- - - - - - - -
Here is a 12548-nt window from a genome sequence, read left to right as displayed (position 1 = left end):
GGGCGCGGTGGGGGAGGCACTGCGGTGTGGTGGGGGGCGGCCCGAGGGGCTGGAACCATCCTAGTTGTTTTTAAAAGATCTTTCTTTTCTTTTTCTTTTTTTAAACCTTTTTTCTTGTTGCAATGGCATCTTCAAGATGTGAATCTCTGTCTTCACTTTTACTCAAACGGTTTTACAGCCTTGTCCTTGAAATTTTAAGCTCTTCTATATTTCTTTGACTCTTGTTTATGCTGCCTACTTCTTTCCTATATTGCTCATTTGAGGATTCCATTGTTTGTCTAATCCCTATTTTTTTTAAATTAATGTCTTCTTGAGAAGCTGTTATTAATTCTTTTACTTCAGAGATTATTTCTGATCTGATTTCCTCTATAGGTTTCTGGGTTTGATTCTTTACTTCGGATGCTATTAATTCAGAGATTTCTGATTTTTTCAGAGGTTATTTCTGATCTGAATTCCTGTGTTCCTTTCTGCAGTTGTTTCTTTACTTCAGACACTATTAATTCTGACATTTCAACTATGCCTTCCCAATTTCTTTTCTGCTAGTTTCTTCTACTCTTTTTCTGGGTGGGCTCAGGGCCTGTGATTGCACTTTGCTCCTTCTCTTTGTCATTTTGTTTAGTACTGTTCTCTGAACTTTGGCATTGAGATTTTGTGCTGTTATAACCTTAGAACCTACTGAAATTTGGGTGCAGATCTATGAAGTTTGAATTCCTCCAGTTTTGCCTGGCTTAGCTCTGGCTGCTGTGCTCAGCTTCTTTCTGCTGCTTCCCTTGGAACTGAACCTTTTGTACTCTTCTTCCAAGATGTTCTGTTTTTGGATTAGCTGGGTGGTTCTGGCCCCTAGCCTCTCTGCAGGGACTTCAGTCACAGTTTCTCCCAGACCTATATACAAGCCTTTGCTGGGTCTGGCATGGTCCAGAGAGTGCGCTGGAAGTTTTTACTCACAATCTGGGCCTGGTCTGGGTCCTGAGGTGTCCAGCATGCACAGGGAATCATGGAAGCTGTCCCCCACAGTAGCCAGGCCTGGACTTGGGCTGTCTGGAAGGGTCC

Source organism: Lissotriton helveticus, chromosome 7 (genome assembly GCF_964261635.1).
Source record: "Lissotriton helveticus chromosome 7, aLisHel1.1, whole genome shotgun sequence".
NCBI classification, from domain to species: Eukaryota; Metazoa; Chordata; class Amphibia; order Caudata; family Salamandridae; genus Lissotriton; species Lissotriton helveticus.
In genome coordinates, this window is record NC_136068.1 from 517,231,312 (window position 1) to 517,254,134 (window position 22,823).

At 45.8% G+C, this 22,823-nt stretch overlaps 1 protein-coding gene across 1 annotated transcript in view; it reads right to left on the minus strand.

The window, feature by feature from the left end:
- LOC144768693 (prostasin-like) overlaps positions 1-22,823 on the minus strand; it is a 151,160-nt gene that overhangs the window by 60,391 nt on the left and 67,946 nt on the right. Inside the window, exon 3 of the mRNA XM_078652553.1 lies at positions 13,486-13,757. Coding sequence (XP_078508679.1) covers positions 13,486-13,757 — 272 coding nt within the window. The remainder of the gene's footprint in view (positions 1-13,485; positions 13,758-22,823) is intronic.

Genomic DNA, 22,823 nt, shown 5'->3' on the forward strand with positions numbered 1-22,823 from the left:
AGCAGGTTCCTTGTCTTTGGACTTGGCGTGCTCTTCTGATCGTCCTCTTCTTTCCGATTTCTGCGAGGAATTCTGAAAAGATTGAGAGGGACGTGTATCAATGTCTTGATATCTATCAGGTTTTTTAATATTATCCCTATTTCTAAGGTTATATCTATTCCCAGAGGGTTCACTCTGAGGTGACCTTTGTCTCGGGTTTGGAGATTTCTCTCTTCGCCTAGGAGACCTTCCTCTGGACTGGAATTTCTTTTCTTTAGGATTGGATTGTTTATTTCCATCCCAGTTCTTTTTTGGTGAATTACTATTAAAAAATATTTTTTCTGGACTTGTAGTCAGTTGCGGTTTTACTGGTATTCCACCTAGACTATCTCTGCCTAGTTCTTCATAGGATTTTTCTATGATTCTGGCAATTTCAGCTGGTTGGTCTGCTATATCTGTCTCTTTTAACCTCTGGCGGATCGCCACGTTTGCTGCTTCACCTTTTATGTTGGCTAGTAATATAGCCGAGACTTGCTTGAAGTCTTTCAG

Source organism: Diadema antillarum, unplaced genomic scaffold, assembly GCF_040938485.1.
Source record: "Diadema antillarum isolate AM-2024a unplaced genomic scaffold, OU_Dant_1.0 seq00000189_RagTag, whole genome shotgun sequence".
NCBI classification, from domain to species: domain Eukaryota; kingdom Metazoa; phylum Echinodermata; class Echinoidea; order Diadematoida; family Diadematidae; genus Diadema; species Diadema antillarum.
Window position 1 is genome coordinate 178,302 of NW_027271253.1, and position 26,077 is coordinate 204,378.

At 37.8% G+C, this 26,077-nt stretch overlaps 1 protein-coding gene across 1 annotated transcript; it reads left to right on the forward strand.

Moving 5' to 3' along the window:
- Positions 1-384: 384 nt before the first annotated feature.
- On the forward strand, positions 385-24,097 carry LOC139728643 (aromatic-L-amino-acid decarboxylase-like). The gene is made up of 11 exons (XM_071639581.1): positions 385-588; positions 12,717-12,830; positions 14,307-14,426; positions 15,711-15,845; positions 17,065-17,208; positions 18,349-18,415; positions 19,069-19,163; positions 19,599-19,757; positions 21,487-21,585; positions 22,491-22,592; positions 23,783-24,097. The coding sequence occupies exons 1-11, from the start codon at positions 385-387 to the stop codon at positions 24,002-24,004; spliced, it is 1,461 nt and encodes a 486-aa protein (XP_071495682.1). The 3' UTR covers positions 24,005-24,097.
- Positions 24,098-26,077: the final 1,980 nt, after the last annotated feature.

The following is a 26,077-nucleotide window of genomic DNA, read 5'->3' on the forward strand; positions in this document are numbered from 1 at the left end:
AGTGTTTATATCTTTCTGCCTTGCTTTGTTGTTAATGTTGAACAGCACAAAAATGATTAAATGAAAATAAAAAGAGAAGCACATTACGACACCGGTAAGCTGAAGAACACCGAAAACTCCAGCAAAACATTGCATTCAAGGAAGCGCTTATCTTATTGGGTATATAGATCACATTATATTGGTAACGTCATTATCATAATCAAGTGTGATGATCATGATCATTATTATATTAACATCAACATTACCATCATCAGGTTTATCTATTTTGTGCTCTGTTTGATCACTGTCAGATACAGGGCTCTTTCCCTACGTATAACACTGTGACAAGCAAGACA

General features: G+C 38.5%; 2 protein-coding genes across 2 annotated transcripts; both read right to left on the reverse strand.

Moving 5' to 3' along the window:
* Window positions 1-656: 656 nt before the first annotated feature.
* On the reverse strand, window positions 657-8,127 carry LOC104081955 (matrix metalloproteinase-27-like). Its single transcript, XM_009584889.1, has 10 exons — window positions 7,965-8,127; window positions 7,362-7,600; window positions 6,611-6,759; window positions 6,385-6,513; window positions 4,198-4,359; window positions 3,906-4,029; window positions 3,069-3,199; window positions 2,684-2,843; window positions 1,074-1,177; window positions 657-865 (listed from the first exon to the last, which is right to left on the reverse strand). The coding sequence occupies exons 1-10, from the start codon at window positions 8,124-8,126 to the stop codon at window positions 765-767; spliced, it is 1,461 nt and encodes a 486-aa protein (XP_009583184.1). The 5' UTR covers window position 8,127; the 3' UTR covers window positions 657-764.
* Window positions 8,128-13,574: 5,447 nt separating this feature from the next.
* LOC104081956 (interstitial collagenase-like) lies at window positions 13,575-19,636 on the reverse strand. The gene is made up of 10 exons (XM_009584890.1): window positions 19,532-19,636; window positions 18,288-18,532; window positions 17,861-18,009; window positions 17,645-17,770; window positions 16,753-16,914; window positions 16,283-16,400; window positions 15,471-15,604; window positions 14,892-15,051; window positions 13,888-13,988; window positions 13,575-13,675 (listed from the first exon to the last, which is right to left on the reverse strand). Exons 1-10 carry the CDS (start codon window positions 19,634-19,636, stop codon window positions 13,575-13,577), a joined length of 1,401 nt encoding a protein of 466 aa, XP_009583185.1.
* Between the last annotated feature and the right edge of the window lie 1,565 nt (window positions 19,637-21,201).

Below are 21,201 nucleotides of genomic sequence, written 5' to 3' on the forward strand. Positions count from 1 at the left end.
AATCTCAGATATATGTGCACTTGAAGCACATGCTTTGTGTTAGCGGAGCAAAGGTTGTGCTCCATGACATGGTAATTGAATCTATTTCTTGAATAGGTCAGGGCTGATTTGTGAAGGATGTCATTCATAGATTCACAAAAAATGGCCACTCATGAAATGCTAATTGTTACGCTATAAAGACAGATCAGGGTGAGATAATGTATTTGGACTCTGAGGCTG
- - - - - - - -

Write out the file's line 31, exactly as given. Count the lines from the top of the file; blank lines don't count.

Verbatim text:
AATCTCAGATATATGTGCACTTGAAGCACATGCTTTGTGTTAGCGGAGCAAAGGTTGTGCTCCATGACATGGTAATTGAATCTATTTCTTGAATAGGTCAGGGCTGATTTGTGAAGGATGTCATTCATAGATTCACAAAAAATGGCCACTCATGAAATGCTAATTGTTACGCTATAAAGACAGATCAGGGTGAGATAATGTATTTGGACTCTGAGGCTG